When you step into Bryan Farm Supply in Arcadia, it feels a little bit like stepping into the past. Antique metal farm implements hang from the ceiling. Customers sit on bags of feed or at a round table between the office and the cash counter just to chat. The business doesn't have an email address, and co-owner Scott Bryan doesn't have a smartphone. But this old-time, homey feel is the way he and his customers like it.
"I'm a leftover," stated Bryan, who owns the business with his brother Mike. He said he's known many of their customers since he began working at the store in 1972, when he was in high school and the farm supply operation was owned by the Mizell family. Very few customers just come in for what they need and leave, he explained. Instead, they like to stay and socialize. "That's why the table's here," he said.
Just like it did in days past, the store sells all types of feed, fertilizer, garden supplies, fence wire, posts, and farm equipment like water troughs and feed bunks. This time of year, there are chicks, too. It's "a little bit of everything," Bryan said.
But things aren't exactly the way they used to be. Since taking over the business, the Bryan brothers became the only satellite location for the sale of Chemical Containers equipment for citrus spraying. Mike handles the inventory, which includes parts for sprayers, parts for pumps and other items geared for a citrus industry that has had to rely more and more on chemical controls to counter the ongoing threat of citrus greening disease.
Scott has also branched into the molasses business, providing molasses made from Florida sugarcane as a cattle feed additive to help encourage the animals' appetites. He drives his truck throughout DeSoto County delivering the material.
But his customers won't let him make too many changes to their favorite farm supply stop. After Hurricane Charley, Scott said they made a plan to do a small remodel, moving the cash register from its current location to a different one. "Three or four oldtimers told me to leave it like it was. What the heck, that's what we've done," said Scott.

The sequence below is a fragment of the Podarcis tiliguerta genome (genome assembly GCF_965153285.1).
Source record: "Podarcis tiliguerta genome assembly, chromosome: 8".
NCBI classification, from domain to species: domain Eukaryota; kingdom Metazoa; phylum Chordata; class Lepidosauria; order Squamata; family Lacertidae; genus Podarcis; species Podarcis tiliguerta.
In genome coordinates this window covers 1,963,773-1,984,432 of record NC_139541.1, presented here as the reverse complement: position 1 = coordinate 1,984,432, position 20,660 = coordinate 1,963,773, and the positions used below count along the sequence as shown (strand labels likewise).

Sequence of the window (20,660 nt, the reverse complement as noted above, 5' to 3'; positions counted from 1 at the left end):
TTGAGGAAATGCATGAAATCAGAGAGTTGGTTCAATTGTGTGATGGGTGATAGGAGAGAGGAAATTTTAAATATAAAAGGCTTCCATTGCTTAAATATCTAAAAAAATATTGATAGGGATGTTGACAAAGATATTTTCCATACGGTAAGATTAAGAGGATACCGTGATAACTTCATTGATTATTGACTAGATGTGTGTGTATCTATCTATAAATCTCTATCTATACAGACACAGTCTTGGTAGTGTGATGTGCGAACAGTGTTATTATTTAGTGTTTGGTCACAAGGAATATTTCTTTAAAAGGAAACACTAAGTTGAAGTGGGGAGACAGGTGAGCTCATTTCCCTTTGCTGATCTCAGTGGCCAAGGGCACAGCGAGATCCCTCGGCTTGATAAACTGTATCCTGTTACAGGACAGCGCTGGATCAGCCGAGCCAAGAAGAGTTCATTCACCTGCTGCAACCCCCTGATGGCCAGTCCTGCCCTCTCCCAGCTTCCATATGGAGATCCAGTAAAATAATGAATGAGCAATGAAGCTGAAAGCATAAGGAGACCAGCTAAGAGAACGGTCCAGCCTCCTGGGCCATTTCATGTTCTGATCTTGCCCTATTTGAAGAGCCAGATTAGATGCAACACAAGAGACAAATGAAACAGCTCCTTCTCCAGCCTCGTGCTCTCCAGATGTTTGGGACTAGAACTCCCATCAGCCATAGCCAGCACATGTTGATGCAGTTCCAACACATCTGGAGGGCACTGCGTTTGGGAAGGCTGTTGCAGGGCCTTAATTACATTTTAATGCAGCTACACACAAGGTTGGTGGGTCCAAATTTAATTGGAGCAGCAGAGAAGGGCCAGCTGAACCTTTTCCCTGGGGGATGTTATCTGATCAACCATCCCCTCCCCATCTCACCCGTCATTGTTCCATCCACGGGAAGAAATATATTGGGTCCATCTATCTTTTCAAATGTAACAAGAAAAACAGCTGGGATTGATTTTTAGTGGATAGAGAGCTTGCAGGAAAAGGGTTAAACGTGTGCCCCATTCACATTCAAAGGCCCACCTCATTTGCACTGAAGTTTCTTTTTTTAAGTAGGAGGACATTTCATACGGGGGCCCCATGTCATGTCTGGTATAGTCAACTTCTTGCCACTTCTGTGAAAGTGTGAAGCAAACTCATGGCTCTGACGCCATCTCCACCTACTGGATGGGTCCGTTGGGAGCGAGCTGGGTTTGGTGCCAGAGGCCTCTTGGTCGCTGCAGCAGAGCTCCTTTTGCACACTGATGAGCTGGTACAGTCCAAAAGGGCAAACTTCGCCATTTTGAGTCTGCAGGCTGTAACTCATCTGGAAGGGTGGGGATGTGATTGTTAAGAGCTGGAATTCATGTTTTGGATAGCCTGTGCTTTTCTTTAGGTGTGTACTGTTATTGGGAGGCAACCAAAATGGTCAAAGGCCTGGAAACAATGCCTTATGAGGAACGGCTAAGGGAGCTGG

And since he's only 56 years old, it wouldn't be fair to call Scott a relic, but relics are a bit of a hobby of his. Besides the collection of antique farm equipment, signs and implements that give the store its classic feel, he also has a hobby of hunting and collecting old Indian arrowheads, a bag of which he keeps in the store.
While he enjoys hunting and fishing, Scott said, "I'd rather hunt arrowheads." Through word of mouth he scopes out the best places to unearth the artifacts. He's read up quite a bit on the Seminole Indians of the area, although he's not sure if the 40 arrowheads, hatchet heads and other items he's discovered can be linked to that particular tribe. A local expert believes one of Scott's favorite sites was a "chipping station" where the weapons were fashioned by hand.
The best time to find these treasures is "on plowed ground after a rain," Scott said. Near rivers is also a good place to look, since that's how the native Americans would have travelled.
Besides taking care of customers and hunting arrowheads, Scott also enjoys his Wednesdays off, when he takes care of his 2-year-old grandson, Blaine. He often takes the toddler to see the family's cattle or brings him along on a repair job, although "he gets his play time," the proud grandfather assured.
Other family members in the business include Scott's wife Molly, who helps handle the books, and their son Bradlee, who orders veterinary supplies, gardening supplies and more. And while Scott doesn't have a web page or a Facebook presence, he's not totally opposed to the idea. "I know I'm missing out on a lot," he stated. He's talked to the more tech savvy family members and employees about moving the business into the 21st century.
"It's something they'll do, not me, I can promise you that!" he laughed.